In the murky, cut-throat world of internet domain names, not all domains are created equal. This article explores the different types of dark domains and how you can shield your domain portfolio from savvy domain pirates and squatters.
First: An ownership primer
One of the most common misconceptions about domains is the issue of ownership. It is often misconceived that by registering a domain you become the owner, whereas the more appropriate term is “tenant”, because you are in fact leasing the right to use the domain name for a period of time and if you do not renew the domain yearly, then it can be registered by someone else.
If a domain name tenant unintentionally allows a domain to expire, then it might be hijacked by someone, who’s sole intention is to sell the domain back for a ransom fee. The domain sniper might redirect visitors to a website with ads, click-bait or adult content in order to force a quick sale.
One way to prevent domain pirates from sniping your name, is to enable automatic renewal of your domain names, a service offered by most major registrars. Still, domains are not deleted immediately after they expire — a grace period of 1–3 months is provided, where the domain is simply disabled and not possible to be snapped up by a third party. Email notifications are usually sent to the domain registrant during the period, so be sure to update your contact details with your registrar.
- Enable automatic renewal of domain registrations.
- Keep your registration contact details up to date.
Domain parking is most often an indication that the domain has been acquired as an investment and is held until it can be resold with a profit. You might notice that the domain is pointing to a web page with sponsored search terms or targeted ads, which is a way to generate revenue while the domain is parked. You will likely also find a link to make a purchase offer for the domain.
At Webxtrakt we estimate that more than half of all registered domains are in one way or another parked. This is one of the reasons why it can be really difficult to find available domain names.
- Parked domains are usually for sale.
Imagine someone has registered your company name, brand or trademark with the intent of selling it to you. Luckily there are specialists that can help you settle these types of disputes and you will have a strong case, if you have trademarked the name and are seeking usage of an EU country level domain name. Apply here for your EU trademark.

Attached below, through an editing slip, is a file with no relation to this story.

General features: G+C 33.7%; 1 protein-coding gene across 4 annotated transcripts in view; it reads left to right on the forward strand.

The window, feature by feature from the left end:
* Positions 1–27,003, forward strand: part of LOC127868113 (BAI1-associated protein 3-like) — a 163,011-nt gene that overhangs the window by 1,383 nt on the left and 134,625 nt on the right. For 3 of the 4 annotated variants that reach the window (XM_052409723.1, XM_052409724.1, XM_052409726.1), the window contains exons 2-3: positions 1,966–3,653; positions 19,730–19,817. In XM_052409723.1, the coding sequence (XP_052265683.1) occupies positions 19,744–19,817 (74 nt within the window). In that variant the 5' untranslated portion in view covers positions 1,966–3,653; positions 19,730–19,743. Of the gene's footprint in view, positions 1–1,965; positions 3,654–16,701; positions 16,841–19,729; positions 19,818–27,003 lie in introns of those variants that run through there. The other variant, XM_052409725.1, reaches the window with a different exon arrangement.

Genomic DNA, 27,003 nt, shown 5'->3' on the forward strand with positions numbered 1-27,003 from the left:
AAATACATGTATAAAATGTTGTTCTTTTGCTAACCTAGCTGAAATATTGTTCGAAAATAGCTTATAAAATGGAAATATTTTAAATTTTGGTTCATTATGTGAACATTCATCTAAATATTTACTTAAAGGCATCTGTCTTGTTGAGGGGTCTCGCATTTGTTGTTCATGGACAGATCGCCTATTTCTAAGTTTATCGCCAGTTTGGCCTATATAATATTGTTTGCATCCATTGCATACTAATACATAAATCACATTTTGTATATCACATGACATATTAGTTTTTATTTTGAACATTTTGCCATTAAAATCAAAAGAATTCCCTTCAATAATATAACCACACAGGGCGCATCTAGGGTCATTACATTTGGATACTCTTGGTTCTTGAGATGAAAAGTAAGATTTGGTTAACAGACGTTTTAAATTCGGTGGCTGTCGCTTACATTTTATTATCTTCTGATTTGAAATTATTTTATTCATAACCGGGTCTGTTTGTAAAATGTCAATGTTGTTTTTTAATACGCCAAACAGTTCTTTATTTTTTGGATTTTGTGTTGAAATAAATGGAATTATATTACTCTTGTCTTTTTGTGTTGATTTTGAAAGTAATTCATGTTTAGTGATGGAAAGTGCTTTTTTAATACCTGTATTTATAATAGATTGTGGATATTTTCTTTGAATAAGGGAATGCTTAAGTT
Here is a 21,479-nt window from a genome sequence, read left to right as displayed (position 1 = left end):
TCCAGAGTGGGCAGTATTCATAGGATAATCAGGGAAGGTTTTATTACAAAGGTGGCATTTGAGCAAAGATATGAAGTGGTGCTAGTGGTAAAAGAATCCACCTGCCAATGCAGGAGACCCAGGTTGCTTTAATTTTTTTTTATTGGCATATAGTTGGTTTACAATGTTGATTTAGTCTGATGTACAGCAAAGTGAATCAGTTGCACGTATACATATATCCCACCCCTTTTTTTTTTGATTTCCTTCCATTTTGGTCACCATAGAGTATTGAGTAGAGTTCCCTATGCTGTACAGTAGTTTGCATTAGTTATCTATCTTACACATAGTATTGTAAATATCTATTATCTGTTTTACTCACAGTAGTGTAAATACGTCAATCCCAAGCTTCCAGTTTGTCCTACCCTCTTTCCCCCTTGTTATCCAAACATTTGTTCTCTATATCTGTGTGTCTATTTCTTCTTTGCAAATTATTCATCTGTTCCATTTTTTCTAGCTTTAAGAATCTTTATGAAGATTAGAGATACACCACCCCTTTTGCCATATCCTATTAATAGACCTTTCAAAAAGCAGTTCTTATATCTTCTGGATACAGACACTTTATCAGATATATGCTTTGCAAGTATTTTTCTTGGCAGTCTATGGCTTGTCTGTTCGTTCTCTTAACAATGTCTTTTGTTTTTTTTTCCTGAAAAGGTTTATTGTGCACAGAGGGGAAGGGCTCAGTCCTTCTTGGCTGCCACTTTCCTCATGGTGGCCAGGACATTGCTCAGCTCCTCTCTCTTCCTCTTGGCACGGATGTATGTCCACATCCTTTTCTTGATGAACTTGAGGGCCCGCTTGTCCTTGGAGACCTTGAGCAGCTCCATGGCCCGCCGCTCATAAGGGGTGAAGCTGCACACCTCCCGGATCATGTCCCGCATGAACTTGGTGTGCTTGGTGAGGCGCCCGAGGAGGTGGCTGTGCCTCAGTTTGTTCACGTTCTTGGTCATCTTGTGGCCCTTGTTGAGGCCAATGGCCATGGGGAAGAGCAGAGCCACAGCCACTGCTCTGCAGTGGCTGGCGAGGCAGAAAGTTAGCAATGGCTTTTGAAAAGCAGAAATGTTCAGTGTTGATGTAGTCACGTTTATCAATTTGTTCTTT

The dispute process is unfortunately not centralised and you will need to follow the local guidelines for every top level extension you want to address.
For generic top level domains the process is more complicated, partly because trademark regulations might not apply, and while it is possible to have registration of brand names locked at top extension level, it may be futile or too costly in some cases, take for example these available Ikea domains: ikea.mom, ikea.review, ikea.bank.
- Register your business name or brand as a trademark.
A typo squatter relies on human fallibility to type in the domain name correctly. An example might be appel.com or googel.com, where the latter actually resolves to google.com, which indicates that Google. has deemed it necessary to acquire the misspelt domain name — either as a service to fumble-fingered users or to avoid it falling into the hands of a third party.
Some businesses take care to cover common typo squatting variations of their trademarks, but like domain squatting, this can quickly become time consuming and costly to monitor.
Examples of typo squatting:
- Alphanumeric swapping: eg. appel.com
- Missing alphanumerics: eg. aple.com
- Adjacent alphanumerics (QWERTY or AZERTY): eg. applr.com or p0lice.com
- Misspellings: eg. abble.com
Typo squatting can also occur at top domain level, take for example tv2.dk and tv2.sk — on a QWERTY keyboard this is a common typo.
Similar to typo squatting, phishing domains are registered with the intent of appearing identical. These domains are rarely typed in by mistake, but can be used as links to lure users to malicious websites.
- Lookalike numerics: eg. app1e.com
- Internationalised domain name (IDN) homographs: eg. ɑpple.com
- Sub domains: eg. apple.store.com
Phishing domains can be especially tricky to spot if they are used in emails or if your computer’s system font lacks clear distinct between glyphs.
Got you interested in domain names?
Webxtrakt has compiled 6 billion domain data points and our constantly growing database has exceeded 206 million searchable domain names. Be sure to also check out the list of top ranked domain names.